Conditions

Retinal Conditions

Retinal Tear & Detachment

The vitreous is a clear liquid that fills our eyes and gives them shape. When we are young, the vitreous has a thick, gelatinous consistency and is firmly attached to the retina. As we age, the vitreous thins and separates from the retina. Although this usually results in nothing more than a few harmless floaters, tension from the detached vitreous can sometimes tear the retina.

If liquid seeps through the tear and collects behind the retina or between its nerve layers, the retinal tear can become a retinal detachment. Retinal detachment can cause significant, permanent vision loss and requires immediate medical treatment.

There are three kinds of retinal detachment. The most common form, described above, occurs when fluid leaks into the retina; people who are nearsighted or who have had an injury or eye surgery are most susceptible. Less frequently, friction between the retina and vitreous or scar tissue pulls the retina loose, something that occurs most often in patients with diabetes. Third, disease-related swelling or bleeding under the retina can push it away from the eye wall.

Signs of retinal tear or detachment include flashes of light, a group or web of floaters, wavy or watery vision, a sense that there is a veil or curtain obstructing peripheral vision, or a sudden drop in vision quality. If you experience any of these symptoms, call your doctor immediately. Early treatment is essential to preserve your vision and is usually done through laser and cryoprobe procedures.

Virtreous Detachment

The vitreous is a clear liquid that fills our eyes and gives them shape. When we are young, the vitreous has a thick, gelatinous consistency and is firmly attached to the retina. As we age, the vitreous thins and separates from the retina. Although this usually results in nothing more than a few harmless floaters, tension from the detached vitreous can sometimes tear the retina.

Vitreous Floaters

Although most floaters occur in people with healthy or merely nearsighted eyes, it can be a symptom of a serious problem. Floaters are often seen when fibers move within the vitreous humor, the gelatinous substance made of water and protein fibers that fills the eye. Patients complain of small specks or dots that can be seen against clear backgrounds. Serious vision loss can occur if the vitreous detach from the eye wall. Floaters should contact their doctor immediately so an examination can be performed.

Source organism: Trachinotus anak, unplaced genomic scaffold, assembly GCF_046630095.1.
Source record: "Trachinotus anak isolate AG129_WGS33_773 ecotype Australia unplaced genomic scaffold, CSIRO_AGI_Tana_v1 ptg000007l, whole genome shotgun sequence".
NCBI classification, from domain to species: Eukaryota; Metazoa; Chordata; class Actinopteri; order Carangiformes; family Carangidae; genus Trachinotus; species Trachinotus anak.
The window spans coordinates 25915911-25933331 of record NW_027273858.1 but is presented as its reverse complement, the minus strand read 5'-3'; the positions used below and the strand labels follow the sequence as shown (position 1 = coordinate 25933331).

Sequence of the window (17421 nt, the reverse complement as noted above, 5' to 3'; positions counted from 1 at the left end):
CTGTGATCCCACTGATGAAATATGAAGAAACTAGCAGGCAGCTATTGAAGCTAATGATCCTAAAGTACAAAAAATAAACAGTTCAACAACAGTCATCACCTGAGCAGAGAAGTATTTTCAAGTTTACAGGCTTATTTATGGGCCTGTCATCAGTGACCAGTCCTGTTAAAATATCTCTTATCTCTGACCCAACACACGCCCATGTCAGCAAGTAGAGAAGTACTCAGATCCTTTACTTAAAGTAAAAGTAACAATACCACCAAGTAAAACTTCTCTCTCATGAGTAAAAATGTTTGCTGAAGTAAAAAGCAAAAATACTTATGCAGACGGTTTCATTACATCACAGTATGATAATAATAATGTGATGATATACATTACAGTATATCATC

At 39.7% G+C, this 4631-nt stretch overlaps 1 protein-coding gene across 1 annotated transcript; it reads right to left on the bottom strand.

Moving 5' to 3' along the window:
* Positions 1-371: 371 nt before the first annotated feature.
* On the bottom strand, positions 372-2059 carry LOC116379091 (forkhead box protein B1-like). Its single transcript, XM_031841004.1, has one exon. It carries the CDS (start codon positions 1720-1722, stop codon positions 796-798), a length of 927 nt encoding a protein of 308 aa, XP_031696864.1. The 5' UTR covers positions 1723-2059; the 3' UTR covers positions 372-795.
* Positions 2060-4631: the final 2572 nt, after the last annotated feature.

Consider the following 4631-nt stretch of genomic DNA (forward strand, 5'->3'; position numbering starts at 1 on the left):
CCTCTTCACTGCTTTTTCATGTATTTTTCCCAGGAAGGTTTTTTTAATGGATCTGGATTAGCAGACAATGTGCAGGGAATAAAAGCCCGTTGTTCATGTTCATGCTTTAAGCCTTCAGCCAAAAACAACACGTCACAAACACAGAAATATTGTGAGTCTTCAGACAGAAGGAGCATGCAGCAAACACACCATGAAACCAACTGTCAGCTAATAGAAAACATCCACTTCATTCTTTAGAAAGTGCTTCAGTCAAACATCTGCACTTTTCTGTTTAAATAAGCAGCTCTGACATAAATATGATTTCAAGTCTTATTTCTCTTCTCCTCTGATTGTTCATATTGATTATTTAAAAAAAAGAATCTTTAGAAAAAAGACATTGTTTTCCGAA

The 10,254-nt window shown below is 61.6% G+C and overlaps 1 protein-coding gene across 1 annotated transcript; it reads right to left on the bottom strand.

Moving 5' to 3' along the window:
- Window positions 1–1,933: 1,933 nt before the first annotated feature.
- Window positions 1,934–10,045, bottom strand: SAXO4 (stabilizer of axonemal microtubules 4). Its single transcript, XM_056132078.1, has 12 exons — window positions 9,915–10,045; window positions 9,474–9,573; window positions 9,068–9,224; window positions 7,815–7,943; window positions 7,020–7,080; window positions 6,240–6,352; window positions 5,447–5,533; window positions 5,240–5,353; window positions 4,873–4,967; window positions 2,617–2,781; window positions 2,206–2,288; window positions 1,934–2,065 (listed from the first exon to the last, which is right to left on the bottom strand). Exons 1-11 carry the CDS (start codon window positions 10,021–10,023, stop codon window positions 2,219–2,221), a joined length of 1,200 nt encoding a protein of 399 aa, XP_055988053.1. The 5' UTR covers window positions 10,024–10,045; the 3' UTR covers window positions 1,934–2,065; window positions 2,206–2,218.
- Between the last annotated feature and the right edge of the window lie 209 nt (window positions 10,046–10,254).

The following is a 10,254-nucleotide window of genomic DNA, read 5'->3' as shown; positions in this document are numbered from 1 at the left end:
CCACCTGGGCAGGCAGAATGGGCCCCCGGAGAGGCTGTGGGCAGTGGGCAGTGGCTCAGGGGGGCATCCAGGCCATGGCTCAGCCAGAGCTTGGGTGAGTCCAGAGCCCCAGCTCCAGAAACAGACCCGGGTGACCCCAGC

Retinal Vein Occlusion

The retina is a thin sheet of nerve tissue in the back of the eye where light rays are focused and transmitted to the brain. Tiny blood vessels supply the retina with oxygen and other nutrients. Arteries deliver the blood, and the retinal veins carry it out. Sometimes one of these arteries hardens or swells and presses on a nearby vein. The vein can then become blocked, or occluded, making it difficult for blood to leave the eye. This is called a retinal vein occlusion (RVO). It is also known as venous stasis retinopathy or hemorrhagic retinopathy. The blocked circulation can lead to swelling, bleeding, growth of abnormal blood vessels, and partial or total vision loss.

Retinal vein occlusions are the second most common cause of blood vessel-related vision loss (the first is diabetic retinopathy). The condition occurs most often in men and women over the age of 50, particularly those in their 60s and 70s. Risk factors include high blood pressure, high cholesterol, diabetes, smoking, glaucoma, and, rarely, blood clotting and inflammatory conditions.

Macular Degeneration

The macula is a part of the retina in the back of the eye that ensures that our central vision is clear and sharp. Age-related macular degeneration (AMD) occurs when the arteries that nourish the retina harden. Deprived of nutrients, the retinal tissues begin to weaken and die, causing vision loss. Patients may experience anything from a blurry, gray or distorted area to a blind spot in the center of vision.

Diabetic Retinopathy

Diabetic retinopathy is a complication of diabetes that weakens the blood vessels that supply nourishment to the retina (the light-sensitive lining in the back of the eye where vision is focused). When these weak vessels leak, swell or develop thin branches, vision loss occurs. Laser surgery is the treatment of choice.

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